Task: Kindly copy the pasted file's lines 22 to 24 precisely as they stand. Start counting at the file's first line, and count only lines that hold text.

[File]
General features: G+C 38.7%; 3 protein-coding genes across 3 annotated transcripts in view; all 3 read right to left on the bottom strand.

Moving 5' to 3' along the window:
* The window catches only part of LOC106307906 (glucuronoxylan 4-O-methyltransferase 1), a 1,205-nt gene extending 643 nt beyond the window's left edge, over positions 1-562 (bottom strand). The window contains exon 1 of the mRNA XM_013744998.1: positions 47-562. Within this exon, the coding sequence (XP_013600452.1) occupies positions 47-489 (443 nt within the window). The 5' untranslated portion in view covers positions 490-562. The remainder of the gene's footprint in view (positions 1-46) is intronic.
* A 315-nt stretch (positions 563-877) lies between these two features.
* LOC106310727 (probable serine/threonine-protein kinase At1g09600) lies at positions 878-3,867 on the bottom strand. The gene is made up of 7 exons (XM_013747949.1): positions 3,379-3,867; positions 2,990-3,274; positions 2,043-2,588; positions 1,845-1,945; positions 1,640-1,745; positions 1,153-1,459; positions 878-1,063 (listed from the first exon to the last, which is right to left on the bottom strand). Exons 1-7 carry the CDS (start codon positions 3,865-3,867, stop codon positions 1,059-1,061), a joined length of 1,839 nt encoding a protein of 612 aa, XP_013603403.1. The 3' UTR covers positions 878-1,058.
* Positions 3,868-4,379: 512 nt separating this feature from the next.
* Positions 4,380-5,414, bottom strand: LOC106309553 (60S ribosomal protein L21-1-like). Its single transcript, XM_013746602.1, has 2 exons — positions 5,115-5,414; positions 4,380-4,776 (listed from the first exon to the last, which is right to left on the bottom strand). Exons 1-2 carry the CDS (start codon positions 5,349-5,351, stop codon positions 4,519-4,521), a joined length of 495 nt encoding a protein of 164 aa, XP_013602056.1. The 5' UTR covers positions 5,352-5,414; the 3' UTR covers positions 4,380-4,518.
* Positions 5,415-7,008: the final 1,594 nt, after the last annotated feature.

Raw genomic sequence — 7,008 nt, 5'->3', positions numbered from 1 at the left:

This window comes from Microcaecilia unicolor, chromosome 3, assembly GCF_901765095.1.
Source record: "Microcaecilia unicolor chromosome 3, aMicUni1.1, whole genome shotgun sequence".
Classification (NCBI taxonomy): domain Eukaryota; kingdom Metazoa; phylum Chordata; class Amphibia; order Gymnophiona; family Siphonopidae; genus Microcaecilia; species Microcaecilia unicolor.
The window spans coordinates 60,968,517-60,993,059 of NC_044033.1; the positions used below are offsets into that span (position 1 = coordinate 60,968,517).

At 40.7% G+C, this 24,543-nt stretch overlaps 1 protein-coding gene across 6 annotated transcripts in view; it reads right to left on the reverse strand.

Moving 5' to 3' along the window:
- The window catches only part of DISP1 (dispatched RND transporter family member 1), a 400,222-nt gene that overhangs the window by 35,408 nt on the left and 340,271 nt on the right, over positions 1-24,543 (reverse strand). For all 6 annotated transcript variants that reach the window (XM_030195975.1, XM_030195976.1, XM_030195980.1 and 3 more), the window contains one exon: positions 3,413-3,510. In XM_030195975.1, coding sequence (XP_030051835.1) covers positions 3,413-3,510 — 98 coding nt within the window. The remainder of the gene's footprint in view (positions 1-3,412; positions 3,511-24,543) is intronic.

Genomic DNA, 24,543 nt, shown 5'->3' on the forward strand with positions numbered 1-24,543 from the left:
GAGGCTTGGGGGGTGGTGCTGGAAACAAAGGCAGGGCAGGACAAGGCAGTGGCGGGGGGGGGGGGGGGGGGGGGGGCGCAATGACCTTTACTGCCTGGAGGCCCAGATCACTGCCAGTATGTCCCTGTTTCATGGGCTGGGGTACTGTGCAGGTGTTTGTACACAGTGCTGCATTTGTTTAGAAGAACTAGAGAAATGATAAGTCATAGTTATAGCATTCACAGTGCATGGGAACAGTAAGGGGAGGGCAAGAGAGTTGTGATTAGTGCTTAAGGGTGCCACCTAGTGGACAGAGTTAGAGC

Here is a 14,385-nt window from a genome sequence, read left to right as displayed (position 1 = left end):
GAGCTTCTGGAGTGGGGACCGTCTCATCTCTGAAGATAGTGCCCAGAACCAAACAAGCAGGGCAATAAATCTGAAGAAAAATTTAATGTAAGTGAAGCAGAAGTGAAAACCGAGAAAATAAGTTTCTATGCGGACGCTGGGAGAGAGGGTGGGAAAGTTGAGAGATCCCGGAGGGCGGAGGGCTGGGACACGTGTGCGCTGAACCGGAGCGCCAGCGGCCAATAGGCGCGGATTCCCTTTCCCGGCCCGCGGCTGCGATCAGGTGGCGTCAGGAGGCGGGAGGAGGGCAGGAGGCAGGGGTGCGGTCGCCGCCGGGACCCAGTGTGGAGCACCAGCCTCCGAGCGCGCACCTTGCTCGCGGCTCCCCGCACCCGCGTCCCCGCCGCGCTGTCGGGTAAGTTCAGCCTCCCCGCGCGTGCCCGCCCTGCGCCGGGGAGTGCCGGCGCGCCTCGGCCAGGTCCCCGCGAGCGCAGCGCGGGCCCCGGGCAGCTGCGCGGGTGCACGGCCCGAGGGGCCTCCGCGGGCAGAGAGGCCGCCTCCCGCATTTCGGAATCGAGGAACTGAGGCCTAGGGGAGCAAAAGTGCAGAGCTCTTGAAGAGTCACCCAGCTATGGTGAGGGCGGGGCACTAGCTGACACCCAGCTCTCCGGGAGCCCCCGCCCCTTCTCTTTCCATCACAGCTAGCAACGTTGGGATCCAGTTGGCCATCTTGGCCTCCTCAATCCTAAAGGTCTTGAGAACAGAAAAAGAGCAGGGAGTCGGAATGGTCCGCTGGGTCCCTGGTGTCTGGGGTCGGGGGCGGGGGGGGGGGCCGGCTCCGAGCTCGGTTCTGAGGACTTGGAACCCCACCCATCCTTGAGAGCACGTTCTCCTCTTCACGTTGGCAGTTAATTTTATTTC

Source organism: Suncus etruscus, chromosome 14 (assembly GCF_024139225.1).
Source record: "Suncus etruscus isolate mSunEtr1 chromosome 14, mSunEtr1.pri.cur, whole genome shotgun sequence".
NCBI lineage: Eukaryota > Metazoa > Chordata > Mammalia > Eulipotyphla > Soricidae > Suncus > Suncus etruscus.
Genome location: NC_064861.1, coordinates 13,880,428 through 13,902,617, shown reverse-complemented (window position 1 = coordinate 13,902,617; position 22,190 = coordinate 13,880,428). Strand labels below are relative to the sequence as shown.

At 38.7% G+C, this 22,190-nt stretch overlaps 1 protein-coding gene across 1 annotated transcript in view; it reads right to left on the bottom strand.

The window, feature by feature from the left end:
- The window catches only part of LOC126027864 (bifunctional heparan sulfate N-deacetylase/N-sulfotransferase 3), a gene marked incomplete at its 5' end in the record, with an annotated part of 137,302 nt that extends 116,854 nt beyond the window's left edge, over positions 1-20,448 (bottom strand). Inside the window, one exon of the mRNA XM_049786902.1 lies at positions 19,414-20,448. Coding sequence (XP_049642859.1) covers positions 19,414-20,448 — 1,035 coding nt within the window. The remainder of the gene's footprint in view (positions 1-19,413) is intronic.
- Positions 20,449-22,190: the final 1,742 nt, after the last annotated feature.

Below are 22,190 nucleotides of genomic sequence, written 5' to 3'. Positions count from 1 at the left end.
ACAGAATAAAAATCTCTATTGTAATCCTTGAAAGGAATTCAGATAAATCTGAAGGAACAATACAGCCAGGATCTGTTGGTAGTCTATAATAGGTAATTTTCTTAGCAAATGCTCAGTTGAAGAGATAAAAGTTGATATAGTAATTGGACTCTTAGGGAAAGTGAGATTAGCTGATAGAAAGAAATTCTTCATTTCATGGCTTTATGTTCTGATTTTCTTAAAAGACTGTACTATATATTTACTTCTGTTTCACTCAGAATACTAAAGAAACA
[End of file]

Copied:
Source record: "Suncus etruscus isolate mSunEtr1 chromosome 14, mSunEtr1.pri.cur, whole genome shotgun sequence".
NCBI lineage: Eukaryota > Metazoa > Chordata > Mammalia > Eulipotyphla > Soricidae > Suncus > Suncus etruscus.
Genome location: NC_064861.1, coordinates 13,880,428 through 13,902,617, shown reverse-complemented (window position 1 = coordinate 13,902,617; position 22,190 = coordinate 13,880,428). Strand labels below are relative to the sequence as shown.